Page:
Beating the world with a stick

Beating the world with a stick
Mr Daniel Chin, the founder of Sanho Corporation, based in Fremont, California. His company has developed the iStick - world's first USB flash drive with integrated Apple MFi Lightning connector.

It has been decades since Creative Technology took the tech world by storm with its sound cards and groundbreaking MP3 players.

In recent years, however, a handful of Singapore technopreneurs have been generating a fair amount of buzz in the digital realm. Based in Singapore or founded by Singaporeans, brands such as cult-gaming company Razer and video streaming service Viki have become leading players in their respective arenas. Viki, for instance, was acquired by Japanese company Rakuten for US$200 million.

Another homegrown entrepreneur hoping to join their ranks is Daniel Chin, whose company has developed the world's first USB flash drive with integrated Apple MFi Lightning connector. The device, launched this year, is able to link directly to the latest iPhone, iPad and iPod touch models.

Producing a product tied to the world's most successful technology brand - whose world-beating iPods led to Creative's eventual decline in the early 2000s - came with its own set of unique challenges.

Mr Chin, the founder of Sanho Corporation, based in Fremont, California, said: "As with all products that feature the Apple Lightning connector, we needed to submit the product for Apple's approval and certification. That process took us almost two years.

"We had to invest a lot of time and money in R&D for the product to meet Apple's stringent requirements, with no certainty that Apple would approve the product for sale. That's the risk of making a pioneering product."

The product was launched as a crowdfunding project on Kickstarter, the world's largest funding platform for creative projects. Such platforms enable the public to pledge money to projects of their choosing, and offer fledgling enterprises an alternative form of financing.

Mr Chin's product, the iStick, reached its US$100,000 funding target within three hours of its launch on Kickstarter. The fund shot past US$250,000 by the end of the first day; in 35 days, it attracted more than US$1.1 million.

He said: "I believe people recognised the usefulness of the iStick enough to want to support it and be one of the first to get it. We expected the response to be big, so we made every effort to ensure that as many people as possible knew about our Kickstarter campaign."

He has set an ambitious target of turning the iStick into a US$20 million business in one year's time.

Taking the plunge

Mr Chin had his heart set on entrepreneurship right from the get-go. Six months after graduating from university in Singapore in 2002, he co-founded EastGear, a distributor of camera accessories and GPS products for other brands. He soon realised that it made more sense for the business to be based in the United States, the largest market for consumer electronics in general.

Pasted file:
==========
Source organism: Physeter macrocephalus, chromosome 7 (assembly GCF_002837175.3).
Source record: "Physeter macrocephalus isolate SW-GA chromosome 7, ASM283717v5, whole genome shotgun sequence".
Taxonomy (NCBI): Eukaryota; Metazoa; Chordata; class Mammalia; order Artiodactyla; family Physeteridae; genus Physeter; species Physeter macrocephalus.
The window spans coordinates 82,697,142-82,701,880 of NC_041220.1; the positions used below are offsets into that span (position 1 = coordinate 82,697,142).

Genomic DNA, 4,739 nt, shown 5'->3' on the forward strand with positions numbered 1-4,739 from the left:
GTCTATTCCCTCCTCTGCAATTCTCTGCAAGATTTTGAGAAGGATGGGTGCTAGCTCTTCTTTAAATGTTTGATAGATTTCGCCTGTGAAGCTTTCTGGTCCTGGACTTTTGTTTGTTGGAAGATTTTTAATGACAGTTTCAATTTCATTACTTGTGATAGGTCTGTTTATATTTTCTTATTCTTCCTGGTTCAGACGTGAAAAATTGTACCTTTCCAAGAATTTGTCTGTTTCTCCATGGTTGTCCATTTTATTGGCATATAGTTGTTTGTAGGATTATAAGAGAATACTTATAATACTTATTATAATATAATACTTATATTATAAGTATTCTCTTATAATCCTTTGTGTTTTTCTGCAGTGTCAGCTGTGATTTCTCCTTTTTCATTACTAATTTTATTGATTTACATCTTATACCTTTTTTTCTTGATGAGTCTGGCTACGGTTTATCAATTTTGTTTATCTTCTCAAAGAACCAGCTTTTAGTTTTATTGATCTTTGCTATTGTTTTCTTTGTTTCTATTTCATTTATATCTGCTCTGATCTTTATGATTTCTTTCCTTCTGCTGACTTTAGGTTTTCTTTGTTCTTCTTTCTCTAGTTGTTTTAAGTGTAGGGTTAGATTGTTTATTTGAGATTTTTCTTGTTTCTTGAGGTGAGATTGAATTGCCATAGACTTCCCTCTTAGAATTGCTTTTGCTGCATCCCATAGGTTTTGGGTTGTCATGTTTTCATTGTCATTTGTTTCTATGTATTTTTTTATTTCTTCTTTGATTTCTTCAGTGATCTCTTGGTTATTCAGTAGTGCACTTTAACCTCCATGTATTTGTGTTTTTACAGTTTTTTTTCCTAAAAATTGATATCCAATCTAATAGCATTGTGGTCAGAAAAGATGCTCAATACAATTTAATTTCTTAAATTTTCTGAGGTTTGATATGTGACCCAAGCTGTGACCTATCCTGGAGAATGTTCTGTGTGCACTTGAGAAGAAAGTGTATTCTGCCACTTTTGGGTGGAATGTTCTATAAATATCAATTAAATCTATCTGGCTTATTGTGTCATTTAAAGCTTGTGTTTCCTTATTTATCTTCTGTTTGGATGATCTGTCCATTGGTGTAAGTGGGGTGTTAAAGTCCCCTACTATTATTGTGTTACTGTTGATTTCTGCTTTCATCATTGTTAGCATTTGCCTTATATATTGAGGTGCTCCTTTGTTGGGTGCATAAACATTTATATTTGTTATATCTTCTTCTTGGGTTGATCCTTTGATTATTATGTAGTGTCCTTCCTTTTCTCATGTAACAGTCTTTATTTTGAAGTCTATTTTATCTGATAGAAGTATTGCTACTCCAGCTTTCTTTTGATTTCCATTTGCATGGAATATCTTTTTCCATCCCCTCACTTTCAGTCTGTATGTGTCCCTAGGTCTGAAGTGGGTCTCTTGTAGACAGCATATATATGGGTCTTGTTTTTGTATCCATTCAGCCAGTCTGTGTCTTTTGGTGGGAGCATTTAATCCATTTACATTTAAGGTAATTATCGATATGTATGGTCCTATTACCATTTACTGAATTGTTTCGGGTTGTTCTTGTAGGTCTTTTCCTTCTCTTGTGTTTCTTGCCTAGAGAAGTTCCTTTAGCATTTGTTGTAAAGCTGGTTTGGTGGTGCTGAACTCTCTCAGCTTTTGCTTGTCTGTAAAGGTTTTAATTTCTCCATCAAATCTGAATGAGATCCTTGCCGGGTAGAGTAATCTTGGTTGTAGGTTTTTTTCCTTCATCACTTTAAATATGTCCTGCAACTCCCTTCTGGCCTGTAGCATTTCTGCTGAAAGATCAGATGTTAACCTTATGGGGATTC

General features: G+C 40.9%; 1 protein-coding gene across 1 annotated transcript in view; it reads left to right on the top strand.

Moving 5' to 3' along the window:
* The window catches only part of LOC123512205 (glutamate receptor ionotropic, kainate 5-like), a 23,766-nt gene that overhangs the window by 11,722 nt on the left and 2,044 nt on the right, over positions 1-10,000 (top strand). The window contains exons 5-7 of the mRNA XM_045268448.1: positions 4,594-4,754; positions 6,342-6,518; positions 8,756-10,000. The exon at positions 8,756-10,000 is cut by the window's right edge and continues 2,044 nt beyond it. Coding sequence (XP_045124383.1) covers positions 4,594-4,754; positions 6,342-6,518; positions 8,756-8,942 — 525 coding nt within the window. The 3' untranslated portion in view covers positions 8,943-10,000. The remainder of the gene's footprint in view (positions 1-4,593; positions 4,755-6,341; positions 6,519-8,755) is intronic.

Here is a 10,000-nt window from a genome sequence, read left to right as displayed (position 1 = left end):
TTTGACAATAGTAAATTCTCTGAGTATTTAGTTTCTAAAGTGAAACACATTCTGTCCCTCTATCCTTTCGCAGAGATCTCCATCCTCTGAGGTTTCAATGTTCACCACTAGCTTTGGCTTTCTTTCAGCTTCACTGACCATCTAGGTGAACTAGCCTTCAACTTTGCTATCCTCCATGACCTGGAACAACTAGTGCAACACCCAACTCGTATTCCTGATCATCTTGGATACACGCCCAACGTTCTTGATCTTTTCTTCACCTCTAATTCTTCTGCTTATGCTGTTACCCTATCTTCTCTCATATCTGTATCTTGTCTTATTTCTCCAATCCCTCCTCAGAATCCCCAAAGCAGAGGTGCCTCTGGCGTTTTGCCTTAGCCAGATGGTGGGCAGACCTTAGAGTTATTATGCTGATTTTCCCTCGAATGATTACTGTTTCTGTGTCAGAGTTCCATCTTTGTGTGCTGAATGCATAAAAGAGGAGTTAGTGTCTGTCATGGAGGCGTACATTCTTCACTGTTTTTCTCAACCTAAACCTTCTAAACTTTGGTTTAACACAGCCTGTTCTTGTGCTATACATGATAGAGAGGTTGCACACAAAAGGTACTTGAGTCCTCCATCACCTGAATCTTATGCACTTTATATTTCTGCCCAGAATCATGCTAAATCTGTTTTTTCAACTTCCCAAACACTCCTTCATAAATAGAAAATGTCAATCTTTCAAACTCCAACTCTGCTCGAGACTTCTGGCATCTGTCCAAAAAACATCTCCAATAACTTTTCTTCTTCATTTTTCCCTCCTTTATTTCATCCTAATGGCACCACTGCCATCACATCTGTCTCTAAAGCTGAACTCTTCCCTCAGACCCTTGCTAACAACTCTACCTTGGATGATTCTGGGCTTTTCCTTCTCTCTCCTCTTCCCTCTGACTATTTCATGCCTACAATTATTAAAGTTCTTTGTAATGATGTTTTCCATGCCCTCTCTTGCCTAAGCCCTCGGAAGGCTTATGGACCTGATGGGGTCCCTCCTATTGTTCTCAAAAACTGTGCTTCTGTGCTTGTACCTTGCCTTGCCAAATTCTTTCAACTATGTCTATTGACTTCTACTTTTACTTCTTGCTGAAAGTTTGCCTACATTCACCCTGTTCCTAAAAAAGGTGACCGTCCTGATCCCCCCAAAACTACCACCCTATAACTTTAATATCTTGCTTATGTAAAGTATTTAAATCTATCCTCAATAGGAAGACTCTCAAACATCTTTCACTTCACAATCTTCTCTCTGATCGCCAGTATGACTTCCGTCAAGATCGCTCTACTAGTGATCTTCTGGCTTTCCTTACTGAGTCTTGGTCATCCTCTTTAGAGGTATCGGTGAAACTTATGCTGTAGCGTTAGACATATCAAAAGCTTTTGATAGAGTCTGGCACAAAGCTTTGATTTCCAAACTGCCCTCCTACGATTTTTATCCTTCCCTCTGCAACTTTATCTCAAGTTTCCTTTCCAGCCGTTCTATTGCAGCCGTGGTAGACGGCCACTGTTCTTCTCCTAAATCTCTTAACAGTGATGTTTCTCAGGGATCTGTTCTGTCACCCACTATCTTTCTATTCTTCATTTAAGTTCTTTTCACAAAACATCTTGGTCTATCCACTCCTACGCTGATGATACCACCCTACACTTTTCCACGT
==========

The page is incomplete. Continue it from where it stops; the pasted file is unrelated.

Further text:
However, his two partners did not share his vision, so in late 2005, he sold his share of EastGear to them and ventured to the US solo to find his fortune.

"EastGear was a distributor for other brands. I wanted to develop my own products under our own brand with Sanho," he said.

The first products developed by Sanho were memory card backup devices targeted at digital photographers. These were essentially battery-operated portable hard drives with memory card slots, used to back up photos and videos from digital cameras.

Sanho has since grown to a team of 15, with people in the US, Europe and Asia, as well as a network of distributors in more than 50 countries. It now has annual revenues of around US$10 million.

But it was the iStick that would put Mr Chin and his start-up on the digital map. The device was aimed at removing the hassle of moving content to and from iPhones and iPads. This unwieldy process usually required using cloud services, wireless networks or a lengthy synchronisation process with a computer.

"We wanted a plug-and-play solution that gave a fuss-free, quick and secure way to transfer data without the use of Internet or third-party servers," said Mr Chin.

Apart from the intrinsic attraction of the iStick's usefulness with Apple devices, Mr Chin said he believes that Sanho's track record as an eight-year-old company with a suite of innovative products - such as portable power and storage devices and what it claims as the world's thinnest HDMI cable - also contributed to the overwhelming response to the call for funds on Kickstarter.

It was the company's second time raising funds on the crowdfunding platform.

"Our early success on Kickstarter provided the buzz for even more media attention and enough momentum to bring us to the end," he said.

To promote the iStick, he and his team are making the rounds at trade shows and media events, such as this week's Macworld Asia in Beijing and next month's IFA in Berlin, Germany. Sanho is also working with distributors to promote and distribute its gadget in various overseas markets.

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